SaladWhen I had made my reservation, I had specified that I did not want any nuts in my dishes. I think it may be the whole thing with texture that paints my face with a dour expression because I have no food allergies, just an extreme distaste for certain things. Nuts fit the loathe bin. The salad comprised arugula, apple, celery root, and blue cheese with a champagne vinaigrette. Had I been a fan of walnuts, there would have been candied walnuts included. But the salad came sans the nuts, and if I had to spend my life eating rabbit food until I can no longer pry my mouth open, I could be content on the salad from Eyrie. I have gone to some restaurants where the salads were so bland that there was a question of whether the course was added for effect or padding, quite evident when most of the salad is returned after eating a fork’s worth and pushing the rest around on the plate. I had to be prim at Eyrie, so I did not pick up the plate and complete the task of cleaning it with a tongue bath.

Tuscan Chicken

There was a moment of time, perhaps fifteen minutes, before the entrée came to the table. Remembering the meals that we had during our stint in Portugal, starting at 9:00 PM and having multiple courses that did not come to the table dumped all in one walk from the kitchen, it was nice letting the dinner roll, soup, and salad settle before having to wield a knife and fork on a main dish. Then the main course arrived. (Pause) Tuscan roasted chicken breast with cherry tomatoes, baby red bliss potatoes, and root vegetable gratin sat before me, ever so much a masterpiece in food bliss. How did they make the chicken so moist and juicy, yet cooked thoroughly at the same time? I have had juicy chicken that was as red as my eyes are after rubbing them and I have had chicken cooked so well that it was dry as tree bark. Of course, there was enough presentation to overshadow the fact that the outcome of the chicken could leave you shaking your head. Whatever balance the chef and cooks added to the Tuscan chicken at Eyrie should be packaged and presented at food conferences. Along the same lines of flat presentation, the potatoes looked seasoned only, but the flavour seemed to indicate that they had been marinated in herbs. There was too much taste to dispel the bland look they had as they waited for me to deal them their swift blow. The root vegetable, which I think was turnip, looked like it was a pastry puff. But, no, the vegetable with the light au gratin left me nodding in appreciation, my head going up and down like a bobble head. I was amazed at how I carved the chicken off the bone, the tenderness being a huge help as the meat just fell off. Swirling each piece through the pan sauce, I derived complete food satisfaction at my window seat and I am sure the passers-by could see the plastered smile and gravy on my face, before I wiped it away.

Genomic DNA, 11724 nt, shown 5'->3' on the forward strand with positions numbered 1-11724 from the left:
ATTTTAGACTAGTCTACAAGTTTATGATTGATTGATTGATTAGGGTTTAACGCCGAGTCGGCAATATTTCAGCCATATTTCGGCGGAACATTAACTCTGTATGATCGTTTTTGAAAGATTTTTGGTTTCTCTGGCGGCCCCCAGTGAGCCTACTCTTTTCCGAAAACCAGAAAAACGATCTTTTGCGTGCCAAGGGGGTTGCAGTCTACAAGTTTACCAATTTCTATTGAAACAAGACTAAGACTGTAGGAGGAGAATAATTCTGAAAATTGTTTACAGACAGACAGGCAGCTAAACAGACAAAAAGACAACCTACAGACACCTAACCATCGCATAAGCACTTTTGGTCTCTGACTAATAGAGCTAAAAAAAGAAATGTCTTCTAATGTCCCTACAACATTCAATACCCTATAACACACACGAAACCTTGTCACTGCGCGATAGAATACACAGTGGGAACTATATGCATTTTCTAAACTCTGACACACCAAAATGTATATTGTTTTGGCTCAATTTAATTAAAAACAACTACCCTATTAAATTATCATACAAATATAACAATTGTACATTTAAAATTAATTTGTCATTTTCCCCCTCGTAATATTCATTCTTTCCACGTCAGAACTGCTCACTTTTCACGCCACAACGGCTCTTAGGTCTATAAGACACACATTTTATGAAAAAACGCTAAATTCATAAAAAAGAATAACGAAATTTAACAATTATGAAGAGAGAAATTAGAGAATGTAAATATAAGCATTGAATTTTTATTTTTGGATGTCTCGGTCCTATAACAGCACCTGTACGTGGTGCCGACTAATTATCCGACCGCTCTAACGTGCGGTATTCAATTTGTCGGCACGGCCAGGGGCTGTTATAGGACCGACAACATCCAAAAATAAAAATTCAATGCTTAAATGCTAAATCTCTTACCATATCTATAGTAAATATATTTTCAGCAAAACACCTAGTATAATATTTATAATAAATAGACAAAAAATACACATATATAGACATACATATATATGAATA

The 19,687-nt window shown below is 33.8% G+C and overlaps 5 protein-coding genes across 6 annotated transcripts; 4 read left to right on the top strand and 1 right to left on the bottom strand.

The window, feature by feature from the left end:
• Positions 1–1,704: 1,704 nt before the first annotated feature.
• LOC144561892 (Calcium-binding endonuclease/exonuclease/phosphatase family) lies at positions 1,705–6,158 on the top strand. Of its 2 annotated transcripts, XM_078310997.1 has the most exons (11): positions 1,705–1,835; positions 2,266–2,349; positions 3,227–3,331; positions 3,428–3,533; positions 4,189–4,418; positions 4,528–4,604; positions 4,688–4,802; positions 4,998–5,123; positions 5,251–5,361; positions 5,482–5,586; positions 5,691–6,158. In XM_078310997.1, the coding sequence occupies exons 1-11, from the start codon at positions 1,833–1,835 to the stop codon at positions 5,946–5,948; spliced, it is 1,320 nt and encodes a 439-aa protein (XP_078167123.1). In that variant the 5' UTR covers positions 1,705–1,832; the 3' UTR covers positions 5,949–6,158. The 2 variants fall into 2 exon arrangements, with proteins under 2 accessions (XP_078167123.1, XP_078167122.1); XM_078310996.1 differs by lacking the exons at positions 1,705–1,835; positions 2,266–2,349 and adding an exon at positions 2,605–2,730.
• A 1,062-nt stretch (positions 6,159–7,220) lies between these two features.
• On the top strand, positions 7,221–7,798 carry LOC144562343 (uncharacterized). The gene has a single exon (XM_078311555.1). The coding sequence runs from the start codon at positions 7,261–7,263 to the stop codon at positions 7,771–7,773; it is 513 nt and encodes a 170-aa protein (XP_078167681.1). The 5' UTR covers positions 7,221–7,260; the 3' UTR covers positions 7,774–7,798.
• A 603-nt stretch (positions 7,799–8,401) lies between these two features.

Ice Cream and CoffeeAfter a final cleansing of the palate with the tea, the hostess had come over to inquire as to whether I had a nut allergy. The dessert was to be a cinnamon roll profiterole with vanilla ice cream and sea salt caramel sauce. The cinnamon rolls are baked with pecans in them, so she wanted to be certain that I would not fall on the floor and flap about in agony. I explained that I simply had no fascination with nuts and she offered vanilla ice cream with the caramel sauce and coffee as a dessert option. I accepted and was incredibly pleased that something — yet again — so plain could have so much pizazz  The dessert was a perfect ending to an outstanding evening of fine dining and superb table service. The mark of good service is when you receive options given there are certain items that you cannot eat or simply prefer not to eat. There was no, “Oh, well, you are on your own,” “We can only offer you coffee,” or “Hmph,” as an option per the hostess. A genuine concern and an alternative, and I was pleased all the more with a sweet and coffee wrap-up. Eyrie gets it  correct.

Eyrie does not request tips, but asks that patrons make contributions towards the culinary arts department at Robert Morris University. There was something about that request that made the whole experience that more inviting. A culinary arts program is not a fixture at colleges or universities and seeing students get training with a chef who is far from a novice left me walking out of the restaurant with plans for a return and recommendations to friends in the area for an outstanding dining establishment. At a prix fixe of $40, I recall some high-end restaurants in Chicago that receive constant positive editorials because of the name while the food is as good as I would prepare in my kitchen. I am far from having noteworthy kitchen talents. However, I hope that Eyrie or some of the students find themselves in the newspaper or in a magazine editorial receiving proper press for fine dining. The return to Chicago from my holiday to get a seat at Eyrie was worthwhile. My compliments to the chef and to the future chefs.